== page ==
The cost of being a big fish in a small pond

I don’t know if you remember the last line from a post I referenced last week“At this stage it doesn’t appear (with the possible exception of Boise State) that winning is viewed as anywhere near as important as money.” – but Brian Fremeau spells out what that means in the context of Boise State’s scheduling:

Schedule strength plays into the national championship conversation in several other ways beyond conference affiliation. On one end of the spectrum, there are teams that won’t play any top teams at all. According to our FEI projections, the Boise State Broncos will not face a top-40 opponent this fall and have an overall projected strength of schedule ranked No. 108. The Broncos are the third-most likely team to go undefeated this year according to the FEI projections, but their opportunity to be a BCS title contender is effectively nullified by the lack of a single strong opponent on the schedule.

Fremeau points out that there are other teams with high national profiles playing weak schedules, such as Louisville and Ohio State.  However, because those schools play in AQ conferences, there is a more likely possibility of them playing in the BCS title game, although their margin of error is slight.

BSU has left itself in something of a tight spot.  Granted, nobody’s expecting mid-major refugees like TCU and Utah to sport win totals approaching the Broncos’, but, then again, they’ll be cashing conference TV checks that BSU will envy.  And even a four-team playoff by itself won’t boost Boise State’s chances of playing for a national title.

That leaves BSU scrambling to add marquee games against those higher profile schools to boost its schedule strength, something which, to its credit, it’s trying to do.  The problem is that it’s got a lot of other seasons to fill up… or hope that one of its scheduled non-conference opponents gets better in a hurry.  And it’s made the job of scheduling for itself tougher by looking for home-and-home deals.  I suspect BSU is trying hard to keep itself on ESPN’s Rolodex for another neutral site season opener.  Unfortunately for the Broncos, so are many other schools.

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7 Comments

Filed under It's Not Easy Being A Mid-Major

7 responses to “The cost of being a big fish in a small pond

  1. Macallanlover

    I am always in a minority with giving Boise their due but they deserve respect for not only trying to get big, tough games on their schedule and getting turned, but for performing well when given the opportunity. They are being penalized for their competitiveness and ADs simply ran from them when they openly challenged more top programs to play them. I am not saying their schedule this year is worthy of any consideration, but it is a product of major schools slinking into the woods to hide when BSU was attempting to play tougher competition.

    Boise realizes their conference schedule doesn’t deserve respect because of weak conference competition and wants to earn a shot by playing better OOC games. Why doesn’t the Big Whatever realize they are viewed the same way by many? How many years does the Michigan/OSU game represent the only chance they have to lose? This year’s game is the only game tosu will be favored by less than 7 points. If anyone needs to play better OOC games as much as Boise, it is them.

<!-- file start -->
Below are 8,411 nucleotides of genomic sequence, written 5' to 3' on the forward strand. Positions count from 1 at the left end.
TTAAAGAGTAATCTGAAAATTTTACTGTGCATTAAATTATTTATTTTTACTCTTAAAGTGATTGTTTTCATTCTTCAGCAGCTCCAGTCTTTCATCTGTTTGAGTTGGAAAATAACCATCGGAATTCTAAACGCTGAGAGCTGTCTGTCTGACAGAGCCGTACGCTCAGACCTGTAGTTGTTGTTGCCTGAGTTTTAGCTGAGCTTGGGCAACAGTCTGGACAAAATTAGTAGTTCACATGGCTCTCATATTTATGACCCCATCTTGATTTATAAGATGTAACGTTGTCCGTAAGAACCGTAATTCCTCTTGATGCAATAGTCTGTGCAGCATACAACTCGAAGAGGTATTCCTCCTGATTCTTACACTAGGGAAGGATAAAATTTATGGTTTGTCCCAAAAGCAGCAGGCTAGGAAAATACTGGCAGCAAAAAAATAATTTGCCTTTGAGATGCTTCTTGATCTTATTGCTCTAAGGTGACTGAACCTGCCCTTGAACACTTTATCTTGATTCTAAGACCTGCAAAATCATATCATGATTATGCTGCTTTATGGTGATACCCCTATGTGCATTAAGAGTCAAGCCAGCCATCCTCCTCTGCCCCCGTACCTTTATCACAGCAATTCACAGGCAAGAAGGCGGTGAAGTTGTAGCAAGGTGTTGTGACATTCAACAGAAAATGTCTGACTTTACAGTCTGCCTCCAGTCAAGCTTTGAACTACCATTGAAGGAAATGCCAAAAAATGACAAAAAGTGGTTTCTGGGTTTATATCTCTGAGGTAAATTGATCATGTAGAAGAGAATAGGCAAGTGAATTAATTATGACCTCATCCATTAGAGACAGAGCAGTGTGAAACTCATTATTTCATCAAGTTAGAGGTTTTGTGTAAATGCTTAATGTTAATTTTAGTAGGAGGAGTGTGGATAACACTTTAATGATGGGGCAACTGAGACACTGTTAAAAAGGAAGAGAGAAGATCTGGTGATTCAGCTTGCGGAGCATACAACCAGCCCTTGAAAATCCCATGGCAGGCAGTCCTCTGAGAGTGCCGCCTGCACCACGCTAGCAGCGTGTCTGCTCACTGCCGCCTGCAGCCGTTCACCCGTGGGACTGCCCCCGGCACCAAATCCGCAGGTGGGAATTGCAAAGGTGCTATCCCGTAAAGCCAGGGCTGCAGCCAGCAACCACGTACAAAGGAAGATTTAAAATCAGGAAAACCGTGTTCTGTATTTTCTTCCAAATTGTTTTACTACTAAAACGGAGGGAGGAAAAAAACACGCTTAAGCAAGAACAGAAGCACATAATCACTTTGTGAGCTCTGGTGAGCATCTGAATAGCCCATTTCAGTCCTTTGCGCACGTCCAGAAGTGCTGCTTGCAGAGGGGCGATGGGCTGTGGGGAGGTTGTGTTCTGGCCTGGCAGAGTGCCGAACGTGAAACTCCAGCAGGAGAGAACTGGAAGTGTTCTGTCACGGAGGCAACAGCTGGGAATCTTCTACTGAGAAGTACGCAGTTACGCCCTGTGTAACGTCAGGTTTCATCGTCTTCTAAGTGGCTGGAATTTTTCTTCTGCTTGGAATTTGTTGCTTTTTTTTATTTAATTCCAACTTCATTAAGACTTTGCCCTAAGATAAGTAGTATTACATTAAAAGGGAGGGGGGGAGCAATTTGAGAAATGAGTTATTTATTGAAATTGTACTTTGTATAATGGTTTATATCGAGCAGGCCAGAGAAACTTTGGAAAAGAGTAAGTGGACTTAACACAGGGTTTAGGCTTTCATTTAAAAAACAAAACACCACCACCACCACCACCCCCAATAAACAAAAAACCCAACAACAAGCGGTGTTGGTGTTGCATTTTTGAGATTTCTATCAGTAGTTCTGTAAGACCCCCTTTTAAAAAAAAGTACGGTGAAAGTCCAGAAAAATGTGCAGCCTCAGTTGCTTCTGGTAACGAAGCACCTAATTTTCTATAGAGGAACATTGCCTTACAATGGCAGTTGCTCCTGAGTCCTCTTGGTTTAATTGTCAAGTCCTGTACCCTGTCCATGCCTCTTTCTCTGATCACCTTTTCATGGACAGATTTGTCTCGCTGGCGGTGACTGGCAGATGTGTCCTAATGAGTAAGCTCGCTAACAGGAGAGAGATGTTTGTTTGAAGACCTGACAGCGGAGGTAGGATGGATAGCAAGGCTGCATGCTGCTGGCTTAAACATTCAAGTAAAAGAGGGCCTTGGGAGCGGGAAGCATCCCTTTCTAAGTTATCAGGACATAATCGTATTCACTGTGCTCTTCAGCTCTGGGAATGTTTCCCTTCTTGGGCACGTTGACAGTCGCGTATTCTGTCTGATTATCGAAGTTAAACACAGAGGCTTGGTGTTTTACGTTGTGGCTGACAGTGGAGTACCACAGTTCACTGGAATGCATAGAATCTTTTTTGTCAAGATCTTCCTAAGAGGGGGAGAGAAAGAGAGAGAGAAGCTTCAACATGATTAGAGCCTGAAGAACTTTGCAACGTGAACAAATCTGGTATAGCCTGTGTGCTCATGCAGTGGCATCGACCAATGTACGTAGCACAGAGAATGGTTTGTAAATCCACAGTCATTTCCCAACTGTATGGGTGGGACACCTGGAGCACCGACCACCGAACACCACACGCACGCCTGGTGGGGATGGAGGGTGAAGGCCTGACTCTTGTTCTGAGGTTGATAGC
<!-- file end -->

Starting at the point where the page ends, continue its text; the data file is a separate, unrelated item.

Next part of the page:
• Mayor of Dawgtown

      You raise a legitimate point Mac but I’d go even further. Why is membership in the Big 10 considered an easier path to the BCSNCG? If tOSU had played Kentucky’s schedule last season how many games would they have won? Michigan and Wisconsin-same question. Year after year the Big 10 puts an inferior product on the field yet tOSU and Michigan always get treated by the media as if they were the best of the best. As far as I can tell the rest of the Big 10 is nothing more than another MAC but with bigger stadiums and a better TV deal.

    • Joe Schmoe

      I think the reason ADs aren’t excited about playing Boise is that the risk of losing out ways the reward of winning. If u lose, you get ragged for it like UGA did without getting a lot of credit for playing a tough opponent. If u win, then Boise gets labeled as just not being that good.

    • Cojones

      You’re on the right lane in this BCS/Big10 Bowling alley, Mac. Their talent has deteriorated in the places you say, but I have to remember and respect Mich St for their effort against us. In fact, I think we should embrace their OOC ratings that are downplayed by ESPN. That’s going to come in handy when we play Appalachian St. Don’t they still rate in the Top20 to the Delany Conference?

  2. Macallanlover

    I am not saying there are no decent teams in their conference, just they don’t have to be. The OOC is almost always a gimme and their conference usually has just two or three talented teams, 3 or 4 mediocre teams, and the rest slugs. I view them like Boise, since you cannot impress by being your confetence champ, you need to beef up your schefule with better OOC teams if you want a top 5 ranking. They have been getting a pass for 30 years.

    In the SEC your creds are there as an SEC Champ, doesnt need anything else. Now I want a better OOC schedule as a fan, but you don’t get an SEC title withiut being damned good. Before the 8 game conference schedule and the title game you might could have gotten by on yhe cheap.

    Joe, I think at that point in the season Boise was the better team. They had an experienced offens and a decent defense that season. It looked to be pretty close until Ogletree went out. Then we had no answer.